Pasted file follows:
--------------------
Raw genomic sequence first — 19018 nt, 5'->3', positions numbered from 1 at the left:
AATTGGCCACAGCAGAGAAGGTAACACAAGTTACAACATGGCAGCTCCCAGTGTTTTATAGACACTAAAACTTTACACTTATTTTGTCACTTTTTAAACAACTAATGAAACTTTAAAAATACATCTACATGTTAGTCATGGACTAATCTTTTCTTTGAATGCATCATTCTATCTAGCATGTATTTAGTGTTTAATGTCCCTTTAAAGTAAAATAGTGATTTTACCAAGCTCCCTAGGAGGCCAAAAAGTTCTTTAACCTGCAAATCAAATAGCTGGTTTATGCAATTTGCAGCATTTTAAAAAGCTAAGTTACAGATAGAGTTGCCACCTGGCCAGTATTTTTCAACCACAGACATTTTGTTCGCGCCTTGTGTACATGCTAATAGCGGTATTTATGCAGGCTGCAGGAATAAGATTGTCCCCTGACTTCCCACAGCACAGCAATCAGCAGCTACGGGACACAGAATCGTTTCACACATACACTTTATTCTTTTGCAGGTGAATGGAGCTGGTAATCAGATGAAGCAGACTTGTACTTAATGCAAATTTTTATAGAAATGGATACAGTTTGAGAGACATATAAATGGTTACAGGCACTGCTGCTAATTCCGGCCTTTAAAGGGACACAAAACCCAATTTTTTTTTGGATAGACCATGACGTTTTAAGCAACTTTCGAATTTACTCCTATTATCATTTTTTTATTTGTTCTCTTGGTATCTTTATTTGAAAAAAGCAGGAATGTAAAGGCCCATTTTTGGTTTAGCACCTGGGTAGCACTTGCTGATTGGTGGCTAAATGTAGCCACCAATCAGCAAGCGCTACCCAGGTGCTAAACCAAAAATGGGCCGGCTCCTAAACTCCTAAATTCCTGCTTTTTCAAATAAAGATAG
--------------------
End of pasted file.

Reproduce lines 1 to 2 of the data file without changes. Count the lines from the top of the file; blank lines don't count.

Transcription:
Raw genomic sequence first — 19018 nt, 5'->3', positions numbered from 1 at the left:
AATTGGCCACAGCAGAGAAGGTAACACAAGTTACAACATGGCAGCTCCCAGTGTTTTATAGACACTAAAACTTTACACTTATTTTGTCACTTTTTAAACAACTAATGAAACTTTAAAAATACATCTACATGTTAGTCATGGACTAATCTTTTCTTTGAATGCATCATTCTATCTAGCATGTATTTAGTGTTTAATGTCCCTTTAAAGTAAAATAGTGATTTTACCAAGCTCCCTAGGAGGCCAAAAAGTTCTTTAACCTGCAAATCAAATAGCTGGTTTATGCAATTTGCAGCATTTTAAAAAGCTAAGTTACAGATAGAGTTGCCACCTGGCCAGTATTTTTCAACCACAGACATTTTGTTCGCGCCTTGTGTACATGCTAATAGCGGTATTTATGCAGGCTGCAGGAATAAGATTGTCCCCTGACTTCCCACAGCACAGCAATCAGCAGCTACGGGACACAGAATCGTTTCACACATACACTTTATTCTTTTGCAGGTGAATGGAGCTGGTAATCAGATGAAGCAGACTTGTACTTAATGCAAATTTTTATAGAAATGGATACAGTTTGAGAGACATATAAATGGTTACAGGCACTGCTGCTAATTCCGGCCTTTAAAGGGACACAAAACCCAATTTTTTTTTGGATAGACCATGACGTTTTAAGCAACTTTCGAATTTACTCCTATTATCATTTTTTTATTTGTTCTCTTGGTATCTTTATTTGAAAAAAGCAGGAATGTAAAGGCCCATTTTTGGTTTAGCACCTGGGTAGCACTTGCTGATTGGTGGCTAAATGTAGCCACCAATCAGCAAGCGCTACCCAGGTGCTAAACCAAAAATGGGCCGGCTCCTAAACTCCTAAATTCCTGCTTTTTCAAATAAAGATAG